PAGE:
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Critique of the IPCC Report on Renewable Energy

by Judith Curry

Over at BraveNewClimate, Ted Trainer provides the most detailed critique I’ve seen of the recent IPCC Report on Renewable Energy.

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IPCC’s problems at the top

by David Ritson

After the Copenhagen meeting and Himalaya-gate the IPCC has been faced with serious credibility problems. Himalayan-gate was largely dismissed by the establishment loyalists as a minor error that slipped through the system and was then corrected. What was so disquieting was not he occurrence of a mistake but the subsequent reaction of the IPCC chairman, Dr. Pachauri. Dr Pachauri, when questioned in an interview (youtube), not only reaffirmed the correctness of the original report but characterized the Indian government report, whose disaster-predictions were measured in centuries not decades, as “voodoo science”. Only after a month’s delay, and under pressure, was the mistake admitted (youtube).

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IPCC’s new protocol for addressing possible errors

by Judith Curry

Nic Lewis sent me the following message in an email:

I have some news to report on a response to the letter forming this post from the IPCC authors.  Gabi Hegerl, joint coordinating lead author of Chapter 9, emailed me late yesterday afternoon to say that she had brought my letter to the attention of the WG1 AR5 Co-Chairs to initiate the appropriate handling of the alleged error, and that it will be dealt with in accordance with the recently approved “IPCC Protocol for Addressing Possible Errors in IPCC Assessment Reports, Synthesis Reports, Special Reports or Methodology Reports.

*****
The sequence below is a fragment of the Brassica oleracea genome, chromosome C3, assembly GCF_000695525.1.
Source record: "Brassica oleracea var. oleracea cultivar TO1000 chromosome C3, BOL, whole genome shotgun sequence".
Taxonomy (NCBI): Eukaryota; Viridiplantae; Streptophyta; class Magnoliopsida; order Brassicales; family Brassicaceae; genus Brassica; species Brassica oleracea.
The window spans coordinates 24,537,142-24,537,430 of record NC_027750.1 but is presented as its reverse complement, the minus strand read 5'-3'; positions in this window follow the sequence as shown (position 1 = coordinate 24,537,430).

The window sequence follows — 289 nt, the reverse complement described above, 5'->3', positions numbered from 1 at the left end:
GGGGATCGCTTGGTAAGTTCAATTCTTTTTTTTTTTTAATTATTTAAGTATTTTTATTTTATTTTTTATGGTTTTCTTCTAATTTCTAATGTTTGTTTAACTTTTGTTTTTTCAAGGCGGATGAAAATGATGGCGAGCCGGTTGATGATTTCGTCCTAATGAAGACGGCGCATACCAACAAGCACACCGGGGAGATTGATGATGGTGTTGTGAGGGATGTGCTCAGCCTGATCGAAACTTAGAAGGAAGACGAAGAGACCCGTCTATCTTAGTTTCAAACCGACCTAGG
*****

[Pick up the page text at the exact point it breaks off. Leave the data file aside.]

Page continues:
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The IPCC’s alteration of Forster & Gregory’s model-independent climate sensitivity results

by Nicholas Lewis

The IPCC Fourth Assessment Report of 2007 (AR4) contained various errors, including the well publicised overestimate of the speed at which Himalayan glaciers would melt. However, the IPCC’s defenders point out that such errors were inadvertent and inconsequential: they did not undermine the scientific basis of AR4. Here I demonstrate an error in the core scientific report (WGI) that came about through the IPCC’s alteration of a peer-reviewed result.  This error is highly consequential, since it involves the only instrumental evidence that is climate-model independent  cited by the IPCC as to the probability distribution of climate sensitivity, and it substantially increases the apparent risk of high warming from increases in CO2 concentration.

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Conflict of interest guidelines for the IPCC

by Judith Curry

The current issues surrounding conflict of interest guidelines for the IPCC are summarized in this recent news release from the U.S. House Subcommittee on Investigations and Oversight:

Subcommittee on Investigations and Oversight Chairman Paul Broun (R-GA) today sent a letter to United Nations (UN) Secretary-General Ban Ki-Moon, calling for the adoption of a Conflict of Interest Policy for the UN Intergovernmental Panel on Climate Change (IPCC). 

“Despite my previous requests for the IPCC to adopt and enforce more stringent policies related to conflicts of interest and the use and citation of ‘gray literature,’ the IPCC has delayed action.”